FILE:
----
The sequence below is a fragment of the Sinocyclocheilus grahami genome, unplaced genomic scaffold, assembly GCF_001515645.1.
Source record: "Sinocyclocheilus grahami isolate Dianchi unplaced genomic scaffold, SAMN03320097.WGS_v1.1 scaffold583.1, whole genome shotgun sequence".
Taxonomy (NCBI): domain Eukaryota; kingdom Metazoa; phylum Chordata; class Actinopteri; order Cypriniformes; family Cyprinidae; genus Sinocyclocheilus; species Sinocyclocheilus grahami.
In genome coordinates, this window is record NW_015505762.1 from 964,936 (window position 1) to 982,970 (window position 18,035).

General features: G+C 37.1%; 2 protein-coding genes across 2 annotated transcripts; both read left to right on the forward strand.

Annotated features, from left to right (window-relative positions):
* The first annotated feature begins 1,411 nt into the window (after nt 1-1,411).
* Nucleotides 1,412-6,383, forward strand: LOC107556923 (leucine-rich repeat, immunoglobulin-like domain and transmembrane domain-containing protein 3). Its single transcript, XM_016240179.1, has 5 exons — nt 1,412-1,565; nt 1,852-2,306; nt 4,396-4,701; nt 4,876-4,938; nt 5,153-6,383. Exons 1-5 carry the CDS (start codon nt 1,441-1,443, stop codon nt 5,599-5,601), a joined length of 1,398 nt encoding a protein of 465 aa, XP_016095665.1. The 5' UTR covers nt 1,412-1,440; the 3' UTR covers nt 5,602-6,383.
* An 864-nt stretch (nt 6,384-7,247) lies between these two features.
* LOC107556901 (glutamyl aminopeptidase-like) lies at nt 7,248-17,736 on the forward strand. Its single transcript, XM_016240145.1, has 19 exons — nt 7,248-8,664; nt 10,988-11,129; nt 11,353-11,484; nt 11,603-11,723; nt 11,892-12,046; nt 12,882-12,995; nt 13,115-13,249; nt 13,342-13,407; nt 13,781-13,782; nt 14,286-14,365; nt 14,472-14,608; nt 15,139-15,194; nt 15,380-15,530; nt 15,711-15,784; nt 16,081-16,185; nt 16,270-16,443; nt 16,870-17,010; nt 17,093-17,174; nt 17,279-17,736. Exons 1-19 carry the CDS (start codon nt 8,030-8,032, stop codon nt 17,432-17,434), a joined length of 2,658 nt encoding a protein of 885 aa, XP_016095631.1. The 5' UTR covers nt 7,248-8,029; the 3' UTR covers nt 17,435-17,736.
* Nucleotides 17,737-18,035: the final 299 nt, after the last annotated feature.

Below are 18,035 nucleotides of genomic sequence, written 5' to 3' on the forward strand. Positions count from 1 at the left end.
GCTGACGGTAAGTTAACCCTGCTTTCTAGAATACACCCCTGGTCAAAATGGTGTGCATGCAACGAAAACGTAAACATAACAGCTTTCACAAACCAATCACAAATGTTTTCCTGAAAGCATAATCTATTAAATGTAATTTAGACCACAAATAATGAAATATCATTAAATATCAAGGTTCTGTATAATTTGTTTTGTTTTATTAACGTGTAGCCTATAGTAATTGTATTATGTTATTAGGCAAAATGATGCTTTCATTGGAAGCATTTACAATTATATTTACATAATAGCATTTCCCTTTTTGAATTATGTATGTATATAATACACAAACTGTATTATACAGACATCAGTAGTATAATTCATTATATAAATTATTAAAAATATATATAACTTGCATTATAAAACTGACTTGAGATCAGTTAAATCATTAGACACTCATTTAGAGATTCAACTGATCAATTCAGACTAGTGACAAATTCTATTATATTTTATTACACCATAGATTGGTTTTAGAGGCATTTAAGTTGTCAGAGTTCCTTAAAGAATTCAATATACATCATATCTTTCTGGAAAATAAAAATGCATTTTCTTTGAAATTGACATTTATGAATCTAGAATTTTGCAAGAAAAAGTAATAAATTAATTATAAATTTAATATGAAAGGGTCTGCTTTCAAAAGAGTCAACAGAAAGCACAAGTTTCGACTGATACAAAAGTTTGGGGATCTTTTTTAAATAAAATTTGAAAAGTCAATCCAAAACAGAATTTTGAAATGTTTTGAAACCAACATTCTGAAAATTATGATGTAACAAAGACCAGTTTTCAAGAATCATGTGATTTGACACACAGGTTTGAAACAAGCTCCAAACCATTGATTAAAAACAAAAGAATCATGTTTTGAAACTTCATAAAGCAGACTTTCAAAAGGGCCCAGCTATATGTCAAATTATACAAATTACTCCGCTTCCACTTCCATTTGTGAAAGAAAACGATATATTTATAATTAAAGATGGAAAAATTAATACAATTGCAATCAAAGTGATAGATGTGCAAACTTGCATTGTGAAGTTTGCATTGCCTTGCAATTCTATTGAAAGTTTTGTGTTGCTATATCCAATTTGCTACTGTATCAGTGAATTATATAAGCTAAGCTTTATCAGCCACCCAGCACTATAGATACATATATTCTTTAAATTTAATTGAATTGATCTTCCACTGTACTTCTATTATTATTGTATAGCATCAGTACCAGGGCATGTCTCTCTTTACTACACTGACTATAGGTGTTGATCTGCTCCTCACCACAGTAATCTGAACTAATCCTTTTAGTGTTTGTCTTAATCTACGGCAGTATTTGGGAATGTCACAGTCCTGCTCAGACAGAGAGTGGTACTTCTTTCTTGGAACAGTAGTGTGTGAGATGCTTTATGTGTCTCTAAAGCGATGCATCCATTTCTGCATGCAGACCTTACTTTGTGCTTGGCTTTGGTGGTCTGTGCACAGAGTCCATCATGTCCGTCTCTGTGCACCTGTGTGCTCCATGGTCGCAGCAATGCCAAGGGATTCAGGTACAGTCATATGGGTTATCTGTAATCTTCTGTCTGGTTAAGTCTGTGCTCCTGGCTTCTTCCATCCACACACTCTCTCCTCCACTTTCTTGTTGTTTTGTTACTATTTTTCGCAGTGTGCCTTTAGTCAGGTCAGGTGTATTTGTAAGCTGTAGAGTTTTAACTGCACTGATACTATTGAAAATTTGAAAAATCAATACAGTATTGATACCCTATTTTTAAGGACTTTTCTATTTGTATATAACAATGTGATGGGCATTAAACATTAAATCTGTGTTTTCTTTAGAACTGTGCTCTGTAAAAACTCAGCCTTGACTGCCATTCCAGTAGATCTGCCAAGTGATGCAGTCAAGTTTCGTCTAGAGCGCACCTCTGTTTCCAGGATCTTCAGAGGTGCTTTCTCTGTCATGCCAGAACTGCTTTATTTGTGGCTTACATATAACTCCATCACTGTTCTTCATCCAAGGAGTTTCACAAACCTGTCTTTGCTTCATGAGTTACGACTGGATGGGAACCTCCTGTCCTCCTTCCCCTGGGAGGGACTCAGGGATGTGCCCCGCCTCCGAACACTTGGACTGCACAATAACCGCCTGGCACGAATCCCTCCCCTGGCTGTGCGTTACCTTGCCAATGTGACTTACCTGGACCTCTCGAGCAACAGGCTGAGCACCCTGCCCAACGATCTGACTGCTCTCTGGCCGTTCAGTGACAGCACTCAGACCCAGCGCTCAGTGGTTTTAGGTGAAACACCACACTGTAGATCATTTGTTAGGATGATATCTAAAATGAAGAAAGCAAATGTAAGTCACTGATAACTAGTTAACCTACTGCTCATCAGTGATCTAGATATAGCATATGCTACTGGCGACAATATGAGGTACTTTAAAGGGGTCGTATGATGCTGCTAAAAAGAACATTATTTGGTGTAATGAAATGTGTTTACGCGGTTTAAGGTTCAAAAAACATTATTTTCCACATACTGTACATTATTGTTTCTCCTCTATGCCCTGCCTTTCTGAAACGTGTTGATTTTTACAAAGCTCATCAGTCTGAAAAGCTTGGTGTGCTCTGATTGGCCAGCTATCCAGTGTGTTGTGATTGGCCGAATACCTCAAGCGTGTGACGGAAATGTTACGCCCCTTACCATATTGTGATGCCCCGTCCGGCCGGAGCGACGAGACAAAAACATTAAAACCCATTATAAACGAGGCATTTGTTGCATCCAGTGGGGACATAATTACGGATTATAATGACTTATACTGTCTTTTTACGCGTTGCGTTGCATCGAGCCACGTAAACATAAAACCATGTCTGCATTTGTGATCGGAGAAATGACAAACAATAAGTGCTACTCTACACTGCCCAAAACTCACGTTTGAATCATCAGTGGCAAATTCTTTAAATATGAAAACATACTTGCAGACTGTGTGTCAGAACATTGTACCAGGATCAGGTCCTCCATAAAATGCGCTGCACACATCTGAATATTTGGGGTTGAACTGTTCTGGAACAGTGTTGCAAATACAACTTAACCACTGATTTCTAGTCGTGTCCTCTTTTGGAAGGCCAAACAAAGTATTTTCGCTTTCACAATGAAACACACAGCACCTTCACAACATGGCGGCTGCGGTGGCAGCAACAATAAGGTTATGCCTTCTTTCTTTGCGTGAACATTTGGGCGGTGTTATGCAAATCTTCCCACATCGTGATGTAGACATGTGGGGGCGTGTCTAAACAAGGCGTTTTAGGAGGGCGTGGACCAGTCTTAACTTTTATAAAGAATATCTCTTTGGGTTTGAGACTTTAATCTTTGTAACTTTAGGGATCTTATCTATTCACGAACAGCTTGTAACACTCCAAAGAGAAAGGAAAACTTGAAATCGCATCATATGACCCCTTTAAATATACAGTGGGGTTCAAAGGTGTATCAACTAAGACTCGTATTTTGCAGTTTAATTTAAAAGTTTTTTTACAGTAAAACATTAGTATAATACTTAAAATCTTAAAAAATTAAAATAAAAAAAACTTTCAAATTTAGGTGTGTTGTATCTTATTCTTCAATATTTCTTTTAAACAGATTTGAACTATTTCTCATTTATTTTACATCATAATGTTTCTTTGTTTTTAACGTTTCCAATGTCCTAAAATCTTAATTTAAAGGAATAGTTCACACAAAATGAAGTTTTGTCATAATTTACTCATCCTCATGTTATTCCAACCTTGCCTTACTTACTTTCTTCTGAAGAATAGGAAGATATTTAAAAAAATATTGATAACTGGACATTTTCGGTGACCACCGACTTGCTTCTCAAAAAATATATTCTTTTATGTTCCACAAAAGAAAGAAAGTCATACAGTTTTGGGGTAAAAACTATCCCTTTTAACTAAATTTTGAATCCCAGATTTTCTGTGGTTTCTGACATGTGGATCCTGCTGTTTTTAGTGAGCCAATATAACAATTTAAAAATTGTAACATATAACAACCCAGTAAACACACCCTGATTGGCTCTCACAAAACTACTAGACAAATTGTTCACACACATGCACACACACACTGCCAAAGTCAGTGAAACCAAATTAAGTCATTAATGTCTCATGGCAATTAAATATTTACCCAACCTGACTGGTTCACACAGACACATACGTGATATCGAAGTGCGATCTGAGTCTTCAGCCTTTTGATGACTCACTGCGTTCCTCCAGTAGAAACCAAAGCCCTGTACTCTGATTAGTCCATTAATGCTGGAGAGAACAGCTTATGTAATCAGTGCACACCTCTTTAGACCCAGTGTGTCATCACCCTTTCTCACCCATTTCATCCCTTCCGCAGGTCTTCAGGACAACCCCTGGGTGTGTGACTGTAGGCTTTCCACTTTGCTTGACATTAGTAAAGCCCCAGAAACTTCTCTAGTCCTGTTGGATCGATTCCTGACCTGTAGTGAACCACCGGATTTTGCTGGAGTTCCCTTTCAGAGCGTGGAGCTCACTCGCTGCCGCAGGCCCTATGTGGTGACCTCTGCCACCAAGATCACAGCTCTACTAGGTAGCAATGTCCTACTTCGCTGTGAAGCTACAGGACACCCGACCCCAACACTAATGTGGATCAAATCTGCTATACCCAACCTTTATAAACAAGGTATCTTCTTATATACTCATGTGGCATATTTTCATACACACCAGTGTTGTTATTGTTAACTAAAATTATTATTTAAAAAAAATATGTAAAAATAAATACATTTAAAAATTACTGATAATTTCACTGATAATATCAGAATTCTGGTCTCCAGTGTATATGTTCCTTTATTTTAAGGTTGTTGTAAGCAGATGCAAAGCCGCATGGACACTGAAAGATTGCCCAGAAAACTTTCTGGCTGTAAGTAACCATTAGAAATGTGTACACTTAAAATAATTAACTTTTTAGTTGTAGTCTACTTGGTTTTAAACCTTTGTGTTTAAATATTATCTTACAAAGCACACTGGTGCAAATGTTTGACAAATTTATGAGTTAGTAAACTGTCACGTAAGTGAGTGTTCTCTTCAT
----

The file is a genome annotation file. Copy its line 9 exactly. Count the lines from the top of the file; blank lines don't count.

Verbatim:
* An 864-nt stretch (nt 6,384-7,247) lies between these two features.